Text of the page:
JR Boyd (ladypoverty.blogspot.com) did not explicitly say, “Steal this blogpost!” but that’s what the voices in my head told me he was saying, in fact, urged me to do, implicitly. And so, bristling with excitement (like a sea urchin stalking the ocean floors stoked on the Bolivian marching powder of Brotherly Love) because he made good on his promise to his sister to “write something that everyone could understand,” I gave in to my worst impulses and stole his work on behalf of my fellows in the unwashed throng of Homo sapiens and whatever portion of Neanderthal made it into the woodpile. The purloined letter:
Relative to the situation in most other countries — or in this country for most of the last century — American employers operate with few restraints. Unions have withered, at least in the private sector, and courts have grown friendlier to business. Many companies can now come much closer to setting the terms of their relationship with employees, letting them go when they become a drag on profits and relying on remaining workers or temporary ones when business picks up.
Socialism, in a nutshell, is the idea that companies should be owned and operated by their employees, rather than dictating the terms by which they live. Communities, in other words, would exert popular control over economic decisions — what gets invested, what gets made, how it is distributed, and so on.
That’s old school socialism, and it evolved out of an acknowledgment that “employers” should be the community, not some minority element that tells everyone else what to do because they are rich enough to buy what’s important.
Socialism was aimed squarely at this question of making the economy democratic; it opposed the dictatorship of bosses in the workplace, from whom life itself must be “earned.” Being able to live decently was always assumed to be a human right by socialists, because threatening someone’s livelihood if they don’t do what you want isn’t an acceptable foundation for liberty in any context. That’s just a fucked-up relationship — and we know this because that’s exactly what we call it when it happens anywhere else in life, whether the relationship is a marriage or between adults and children or whatever. You can’t ask people to make choices in a context where one of the outcomes is that they could very well starve, only to congratulate them on their “freedom” to choose.
The idea that you can have a “political” democracy when many of the most important decisions never even enter the political arena because they are “economic” (and therefore private) is perhaps one of the longest standing criticisms of liberal democracy by socialists — “liberal democracy” meaning capitalism with democratic formalities. If you read Volume 1 of Capital, for example, Marx spends a lot of time on this; even defending Enlightenment conceptions of private property against their industrial counterpart; and ultimately advancing them as communism: he keeps the large-scale industry while jettisoning any “private” claim to it.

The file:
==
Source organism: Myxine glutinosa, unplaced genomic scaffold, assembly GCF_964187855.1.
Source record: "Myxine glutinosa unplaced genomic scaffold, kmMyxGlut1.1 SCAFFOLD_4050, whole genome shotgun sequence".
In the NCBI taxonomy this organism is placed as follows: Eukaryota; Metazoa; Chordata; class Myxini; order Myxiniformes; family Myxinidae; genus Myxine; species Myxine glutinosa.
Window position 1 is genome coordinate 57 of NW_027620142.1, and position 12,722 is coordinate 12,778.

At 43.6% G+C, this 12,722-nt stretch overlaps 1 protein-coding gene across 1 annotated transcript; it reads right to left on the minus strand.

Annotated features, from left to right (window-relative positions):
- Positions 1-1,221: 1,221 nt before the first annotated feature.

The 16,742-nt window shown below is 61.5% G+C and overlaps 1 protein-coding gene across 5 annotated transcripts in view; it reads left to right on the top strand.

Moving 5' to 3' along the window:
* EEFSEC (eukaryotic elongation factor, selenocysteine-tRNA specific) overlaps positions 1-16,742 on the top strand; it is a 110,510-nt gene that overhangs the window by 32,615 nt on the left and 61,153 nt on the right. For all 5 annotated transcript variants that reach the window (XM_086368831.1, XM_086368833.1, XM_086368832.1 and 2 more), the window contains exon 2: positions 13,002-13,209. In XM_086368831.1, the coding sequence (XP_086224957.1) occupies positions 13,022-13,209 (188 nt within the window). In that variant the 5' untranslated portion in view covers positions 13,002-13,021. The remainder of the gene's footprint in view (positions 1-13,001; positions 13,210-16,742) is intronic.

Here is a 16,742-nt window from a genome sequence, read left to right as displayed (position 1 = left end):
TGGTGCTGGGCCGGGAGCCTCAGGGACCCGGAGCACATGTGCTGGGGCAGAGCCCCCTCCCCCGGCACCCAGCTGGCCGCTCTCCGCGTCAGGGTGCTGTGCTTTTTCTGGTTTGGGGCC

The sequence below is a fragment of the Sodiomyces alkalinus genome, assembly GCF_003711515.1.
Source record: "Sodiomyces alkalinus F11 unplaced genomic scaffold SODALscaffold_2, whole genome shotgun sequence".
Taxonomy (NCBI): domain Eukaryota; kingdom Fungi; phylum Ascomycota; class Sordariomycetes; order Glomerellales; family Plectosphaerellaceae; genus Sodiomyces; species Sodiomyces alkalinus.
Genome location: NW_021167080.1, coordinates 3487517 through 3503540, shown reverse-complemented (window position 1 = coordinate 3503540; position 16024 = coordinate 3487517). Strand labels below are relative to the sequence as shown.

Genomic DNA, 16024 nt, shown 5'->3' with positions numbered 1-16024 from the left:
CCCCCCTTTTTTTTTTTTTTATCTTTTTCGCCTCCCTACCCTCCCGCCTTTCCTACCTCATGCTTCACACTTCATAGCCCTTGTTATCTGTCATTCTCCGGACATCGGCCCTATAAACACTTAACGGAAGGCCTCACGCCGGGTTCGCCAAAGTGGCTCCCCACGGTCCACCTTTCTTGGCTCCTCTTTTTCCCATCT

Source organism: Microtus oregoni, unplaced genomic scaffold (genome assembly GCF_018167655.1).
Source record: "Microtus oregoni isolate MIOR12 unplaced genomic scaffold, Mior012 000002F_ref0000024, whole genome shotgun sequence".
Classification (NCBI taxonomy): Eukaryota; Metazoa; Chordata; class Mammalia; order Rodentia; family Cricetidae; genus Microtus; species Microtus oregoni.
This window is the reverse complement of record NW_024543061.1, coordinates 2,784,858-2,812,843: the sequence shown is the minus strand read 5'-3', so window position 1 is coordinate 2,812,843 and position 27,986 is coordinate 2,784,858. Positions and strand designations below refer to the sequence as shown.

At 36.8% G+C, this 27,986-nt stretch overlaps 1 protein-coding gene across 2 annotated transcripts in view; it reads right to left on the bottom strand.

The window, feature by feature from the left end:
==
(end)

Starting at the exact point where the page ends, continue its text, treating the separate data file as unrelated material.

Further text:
Because you are more likely than not a contemporary US audience, when you hear the word socialism, you know it is vaguely bad; perhaps you think it means that the government owns everything instead of individual firms. I’m not going to get into a whole discussion about government here (read: the state) except to say that there is a distinction to be made between democratic and totalitarian forms. The socialist argument has always been that liberal democracy isn’t democratic enough: the people who own what matters will inevitably dominate the government, using it for their purposes against whatever the general populace might prefer. This blog and many others comment on that phenomenon nearly every day.
However, it follows that if the people who own everything are the government, and these people aren’t “the people” but some privileged minority, you end up with the same problem. Remember how Marx begins his discussion of class: the “haves” are the people who possess their own independent means of survival, the “have-nots” are anybody that doesn’t. If you look at a country like North Korea, which is nominally communist, you basically have one guy that possesses every means of self-sufficiency while everyone else is dispossessed. It might call itself “Marxist,” I don’t know. But the class antagonism is more pronounced than in most capitalist societies. Marx postulated a scenario like this in Capital, with his idea of having one big company ultimately hold a monopoly on all economic life in society. That is basically what totalitarian governments adorning themselves with the label “socialist” have produced. You have to regard them accordingly.